The pinion assembly 68 is preferably one piece, but can be separate pieces attached by means known in the art, for example, adhesive, glue, welding, cotter pins, threaded nuts, and the like in order to pass the shaft 54 through the support block 60. For example, the gear portion, or pinion 52, can be attached to the shaft 54 using, for example, a cotter pin, a locking washer and nut, adhesive, glue, solder, or any other means of attachment known in the art. The pinion assembly 68 can be fabricated from a single piece of material, for example, metal or plastic, but may be fabricated from compatible materials that can be attached as required.

The support block 60 can be integrally fabricated concurrently with the front housing member 14, or can be fabricated separately and attached to any suitable location on the sensor module 10.

In order to retain the shaft 54 in the support block 60, the support block 60 can be formed around shaft 54 with the larger diameter head 64 and pinion 52, thus, securing the pinion assembly to block 60. Alternatively, the pinion assembly can be secured to block 60 and member 114 as known in the art. Other means for retaining the shaft 54 can be used, for example, attaching a threaded nut to the support block 60 at the entrance 70 to the hole 58.

The screw head 64 is accessible through the hole 66 located on the front housing member 114. When the screw head 64 is rotated by a user, the pinion assembly 68 is likewise rotated, and the rack 48 moves concurrently, which causes the lens 122 to move along the predetermined path 72 by an amount equal to the amount of rotation of the pinion assembly 68. As shown in FIG. 11, when the lens 122 is moved, side edge 76 travels to a new side edge location 76A.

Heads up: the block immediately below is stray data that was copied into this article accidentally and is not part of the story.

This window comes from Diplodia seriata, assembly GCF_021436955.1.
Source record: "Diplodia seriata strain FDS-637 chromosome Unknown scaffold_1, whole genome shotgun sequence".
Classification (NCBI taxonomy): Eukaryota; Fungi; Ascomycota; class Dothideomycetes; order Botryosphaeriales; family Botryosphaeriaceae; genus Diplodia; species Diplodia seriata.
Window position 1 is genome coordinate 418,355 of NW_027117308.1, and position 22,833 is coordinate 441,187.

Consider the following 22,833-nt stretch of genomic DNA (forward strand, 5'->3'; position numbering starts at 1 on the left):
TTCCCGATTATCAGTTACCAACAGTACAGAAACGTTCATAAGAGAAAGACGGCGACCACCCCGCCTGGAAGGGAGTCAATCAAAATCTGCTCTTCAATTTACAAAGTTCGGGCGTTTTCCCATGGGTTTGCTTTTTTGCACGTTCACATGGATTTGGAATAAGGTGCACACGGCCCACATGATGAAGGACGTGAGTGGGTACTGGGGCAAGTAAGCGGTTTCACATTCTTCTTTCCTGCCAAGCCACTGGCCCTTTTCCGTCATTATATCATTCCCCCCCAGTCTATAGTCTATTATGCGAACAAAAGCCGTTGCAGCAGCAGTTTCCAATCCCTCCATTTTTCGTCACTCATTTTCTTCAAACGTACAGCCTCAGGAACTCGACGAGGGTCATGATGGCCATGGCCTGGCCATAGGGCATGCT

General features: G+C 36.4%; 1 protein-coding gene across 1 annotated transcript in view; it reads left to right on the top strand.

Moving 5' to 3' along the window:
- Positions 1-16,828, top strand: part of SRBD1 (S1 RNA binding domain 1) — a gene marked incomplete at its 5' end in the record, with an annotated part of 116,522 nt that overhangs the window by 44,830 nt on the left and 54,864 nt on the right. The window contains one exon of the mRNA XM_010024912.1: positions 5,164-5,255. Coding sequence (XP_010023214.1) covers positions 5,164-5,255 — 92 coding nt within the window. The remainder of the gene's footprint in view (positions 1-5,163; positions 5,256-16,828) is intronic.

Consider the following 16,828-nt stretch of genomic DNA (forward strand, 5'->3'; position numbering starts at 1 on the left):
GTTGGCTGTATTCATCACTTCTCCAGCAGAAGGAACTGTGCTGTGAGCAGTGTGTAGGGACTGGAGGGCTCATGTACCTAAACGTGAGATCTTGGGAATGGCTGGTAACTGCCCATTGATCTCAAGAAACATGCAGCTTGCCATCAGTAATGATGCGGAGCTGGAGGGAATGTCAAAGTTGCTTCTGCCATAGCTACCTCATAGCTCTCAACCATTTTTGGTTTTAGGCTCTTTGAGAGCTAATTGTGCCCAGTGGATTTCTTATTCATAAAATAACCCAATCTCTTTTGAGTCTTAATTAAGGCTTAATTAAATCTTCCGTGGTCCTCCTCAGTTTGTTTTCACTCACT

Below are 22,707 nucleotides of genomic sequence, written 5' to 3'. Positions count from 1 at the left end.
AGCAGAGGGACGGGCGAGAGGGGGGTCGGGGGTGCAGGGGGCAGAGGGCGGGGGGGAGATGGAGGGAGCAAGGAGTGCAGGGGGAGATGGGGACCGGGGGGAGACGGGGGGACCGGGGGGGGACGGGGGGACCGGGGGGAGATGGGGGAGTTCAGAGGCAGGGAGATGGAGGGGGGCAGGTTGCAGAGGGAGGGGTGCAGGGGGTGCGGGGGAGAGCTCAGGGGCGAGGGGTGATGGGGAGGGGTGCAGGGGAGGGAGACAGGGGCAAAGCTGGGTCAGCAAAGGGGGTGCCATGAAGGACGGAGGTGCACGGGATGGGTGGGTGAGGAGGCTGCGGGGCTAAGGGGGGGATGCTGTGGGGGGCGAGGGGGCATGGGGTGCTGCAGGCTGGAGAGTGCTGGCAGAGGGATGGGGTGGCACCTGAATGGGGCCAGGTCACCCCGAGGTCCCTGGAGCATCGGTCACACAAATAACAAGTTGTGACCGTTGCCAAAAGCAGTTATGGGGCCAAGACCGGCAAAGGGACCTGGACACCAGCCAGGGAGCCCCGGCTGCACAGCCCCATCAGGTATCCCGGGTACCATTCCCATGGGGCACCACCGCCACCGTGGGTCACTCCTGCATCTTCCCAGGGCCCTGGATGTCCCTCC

The screw head 64 can be any common screw head known in the art. Alternatively, the screw head 64 can be replaced with a knob that protrudes from the front housing member 114. Similarly, a screw head 64 requiring a special device to rotate the pinion assembly 68 can be used, for example, a removable hex key, an allen wrench, a torx wrench, or any other insertion and rotation implement.

Additional racks 48 and pinions 52 can be used in a device of the present invention. For example, a rack 48 and pinion 52 can be located on the opposing second edge 74 of the lens 22 for easier adjustment along the horizontal axis of FIG. 8 X-axis. Furthermore, racks 48 and pinions 52 can be placed on the first side edge 76 and the second side edge 78 of lens 22 for adjustment along the vertical axis of FIG. 8. In this manner, the lens 122 can be moved incrementally amount either side to side or up and down relative to the sensor 16.

During use, the second embodiment permits lens 122 to be moved in one direction by rotating head 64 of pinion 52 from outside front housing 114. This movement of heat 64 and pinion 52 results in pinion 52 rotating about its longitudinal axis. The movement of head 64 and opinion 52 can be accomplished through the use of a tool, such as a screw driver. As pinion 52 rotates, it engages the rack 48 of lens 122 and moves lens 122 in the direction of the rack 48, horizontally as shown in FIG. 8. The pinion 52 can be moved either clockwise or counterclockwise to move lens 122 back and forth in the determined direction until the proper focusing position relative to the sensor 16 is determined.